I have an idea of what it "should" look like, this mid-section of mine, and yet I haven't been willing to do the work. I suppose you could say I am committed to my misery. Otherwise, I'd get 'er done and eliminate my ugly-zone. It's because of this that I rarely vocalize my dissatisfaction. Because I am accountable for it.
I've seen some posts on other blogs lately whose goal is to expose some realness to combat the f*cked up ideas of what a female body should look like. As a female, I can attest to feeling bummed out about my shape after seeing an ad (or movie or other kind of media) that glorifies a certain body type. Ever notice that only the thin, perfectly gorgeous girl gets the guy in movies? Lumpy, saggy breasted women are left to be silly sick kicks, hilarious grumpy hags or disenchanted, overwhelmed, long-married martyrs with lots of kids who are snarky about their lives. Naturally I'm drawn to the girl whose got it going on, and I'd like to think my brain isn't so soft that I can't be happy unless I have HER body. But who are we kidding? Being bombarded with such images hundreds of times a day, thousands of days in a row is bound to wear on a gal. It's only a matter of time before my brain naturally goes: "Hey, why don't we look like that? There must be something inherently wrong/bad about us! Fix it, or else we won't have any friends! No one will ever love us!" etc.
So I wanted to take on my own blog posting that shows off all kinds of realness. I can say, confidently, that I'm not alone in my feelings of body disgust. When I send out a request for women in my life to send me a picture of their belly, some were horrified. Many refused, despite my promise to leave out names. Most of the photos I did get came with threats that I had better not post their names and that they really hated their picture. I think this speaks pretty blatantly to the fact that women mostly feel like their bodies aren't lovable unless they look a certain way. They (I) feel that until they look this certain way, they have no business being proud of their body or showing it off or speaking about it as if it were already perfect.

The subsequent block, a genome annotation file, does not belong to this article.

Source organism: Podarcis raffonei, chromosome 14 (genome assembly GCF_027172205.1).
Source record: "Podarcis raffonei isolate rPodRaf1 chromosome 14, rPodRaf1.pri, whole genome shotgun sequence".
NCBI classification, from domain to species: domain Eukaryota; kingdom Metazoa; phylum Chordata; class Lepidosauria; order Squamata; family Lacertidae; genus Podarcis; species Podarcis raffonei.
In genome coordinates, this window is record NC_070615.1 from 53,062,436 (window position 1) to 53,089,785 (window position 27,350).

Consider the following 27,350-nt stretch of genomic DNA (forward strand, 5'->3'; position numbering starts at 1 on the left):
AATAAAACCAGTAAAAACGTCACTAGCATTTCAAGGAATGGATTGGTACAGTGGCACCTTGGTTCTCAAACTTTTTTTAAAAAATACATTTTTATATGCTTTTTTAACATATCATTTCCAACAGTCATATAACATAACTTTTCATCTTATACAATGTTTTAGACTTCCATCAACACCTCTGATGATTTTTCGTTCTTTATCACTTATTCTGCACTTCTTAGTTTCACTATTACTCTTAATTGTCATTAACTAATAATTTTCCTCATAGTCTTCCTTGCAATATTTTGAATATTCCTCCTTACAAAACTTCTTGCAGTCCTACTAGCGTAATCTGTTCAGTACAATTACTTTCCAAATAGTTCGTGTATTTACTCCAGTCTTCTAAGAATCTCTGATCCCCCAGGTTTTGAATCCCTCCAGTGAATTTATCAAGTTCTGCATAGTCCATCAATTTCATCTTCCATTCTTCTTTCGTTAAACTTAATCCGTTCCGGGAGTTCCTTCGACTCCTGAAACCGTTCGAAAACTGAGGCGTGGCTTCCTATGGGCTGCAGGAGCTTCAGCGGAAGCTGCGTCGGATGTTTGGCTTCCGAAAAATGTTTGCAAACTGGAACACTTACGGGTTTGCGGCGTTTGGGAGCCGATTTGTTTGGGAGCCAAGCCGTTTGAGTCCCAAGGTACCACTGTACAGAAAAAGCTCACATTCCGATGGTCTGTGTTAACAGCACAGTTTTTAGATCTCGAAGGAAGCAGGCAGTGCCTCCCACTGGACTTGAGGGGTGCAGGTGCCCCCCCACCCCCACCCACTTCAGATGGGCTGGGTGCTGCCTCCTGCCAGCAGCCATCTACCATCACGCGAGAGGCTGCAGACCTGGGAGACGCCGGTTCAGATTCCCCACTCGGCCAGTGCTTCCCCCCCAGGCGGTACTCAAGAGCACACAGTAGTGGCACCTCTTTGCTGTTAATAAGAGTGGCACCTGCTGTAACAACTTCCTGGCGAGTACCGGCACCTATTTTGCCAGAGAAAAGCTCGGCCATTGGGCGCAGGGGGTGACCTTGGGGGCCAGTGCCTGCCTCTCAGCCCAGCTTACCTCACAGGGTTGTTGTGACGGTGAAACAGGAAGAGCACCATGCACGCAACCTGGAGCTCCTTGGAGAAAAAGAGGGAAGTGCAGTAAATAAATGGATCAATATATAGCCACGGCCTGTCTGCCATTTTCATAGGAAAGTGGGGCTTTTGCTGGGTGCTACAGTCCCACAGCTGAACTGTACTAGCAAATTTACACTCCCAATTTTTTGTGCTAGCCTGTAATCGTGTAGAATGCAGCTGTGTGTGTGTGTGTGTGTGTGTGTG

My mantra is that I am already perfect. I don't always buy into this mantra, but I know it's true. There is nothing that is "wrong" with me. All of my disturbances, upsets, sadness, anger and fear comes from a belief that I am somehow lacking. If I stay present to "I am perfect" there is nothing that I cannot do or say. Thank about it. You are perfect too.
My fears had me convinced to not identify myself in the line up, but because I am perfect I am going to. That's me, second row, far left. That's a woman who's had one baby, one surgery to remove an ovarian cyst, one D&C, who doesn't exercise (except running after a toddler), who loves to bake for her family and her friends and has a incessant sweet tooth.
Soak up the realness! (Thanks to the brave ones who contributed and to my Rosie whose belly was used to fill in the last square).